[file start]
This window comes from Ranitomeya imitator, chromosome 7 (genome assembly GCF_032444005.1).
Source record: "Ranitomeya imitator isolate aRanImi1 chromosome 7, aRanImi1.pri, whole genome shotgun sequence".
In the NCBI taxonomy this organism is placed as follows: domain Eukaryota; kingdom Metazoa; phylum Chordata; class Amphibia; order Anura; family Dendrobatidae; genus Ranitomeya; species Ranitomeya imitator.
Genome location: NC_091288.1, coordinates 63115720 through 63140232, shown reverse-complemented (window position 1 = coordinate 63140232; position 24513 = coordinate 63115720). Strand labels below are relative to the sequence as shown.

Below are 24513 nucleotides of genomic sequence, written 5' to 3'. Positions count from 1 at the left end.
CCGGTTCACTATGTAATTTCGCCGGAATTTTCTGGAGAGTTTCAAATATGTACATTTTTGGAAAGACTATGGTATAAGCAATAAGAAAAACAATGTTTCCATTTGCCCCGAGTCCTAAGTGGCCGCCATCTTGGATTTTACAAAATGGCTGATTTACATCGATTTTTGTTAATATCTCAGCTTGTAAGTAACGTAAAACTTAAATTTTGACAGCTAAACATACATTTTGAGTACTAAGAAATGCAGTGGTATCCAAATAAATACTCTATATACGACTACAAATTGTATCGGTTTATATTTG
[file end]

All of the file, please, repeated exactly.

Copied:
This window comes from Ranitomeya imitator, chromosome 7 (genome assembly GCF_032444005.1).
Source record: "Ranitomeya imitator isolate aRanImi1 chromosome 7, aRanImi1.pri, whole genome shotgun sequence".
In the NCBI taxonomy this organism is placed as follows: domain Eukaryota; kingdom Metazoa; phylum Chordata; class Amphibia; order Anura; family Dendrobatidae; genus Ranitomeya; species Ranitomeya imitator.
Genome location: NC_091288.1, coordinates 63115720 through 63140232, shown reverse-complemented (window position 1 = coordinate 63140232; position 24513 = coordinate 63115720). Strand labels below are relative to the sequence as shown.

Below are 24513 nucleotides of genomic sequence, written 5' to 3'. Positions count from 1 at the left end.
CCGGTTCACTATGTAATTTCGCCGGAATTTTCTGGAGAGTTTCAAATATGTACATTTTTGGAAAGACTATGGTATAAGCAATAAGAAAAACAATGTTTCCATTTGCCCCGAGTCCTAAGTGGCCGCCATCTTGGATTTTACAAAATGGCTGATTTACATCGATTTTTGTTAATATCTCAGCTTGTAAGTAACGTAAAACTTAAATTTTGACAGCTAAACATACATTTTGAGTACTAAGAAATGCAGTGGTATCCAAATAAATACTCTATATACGACTACAAATTGTATCGGTTTATATTTG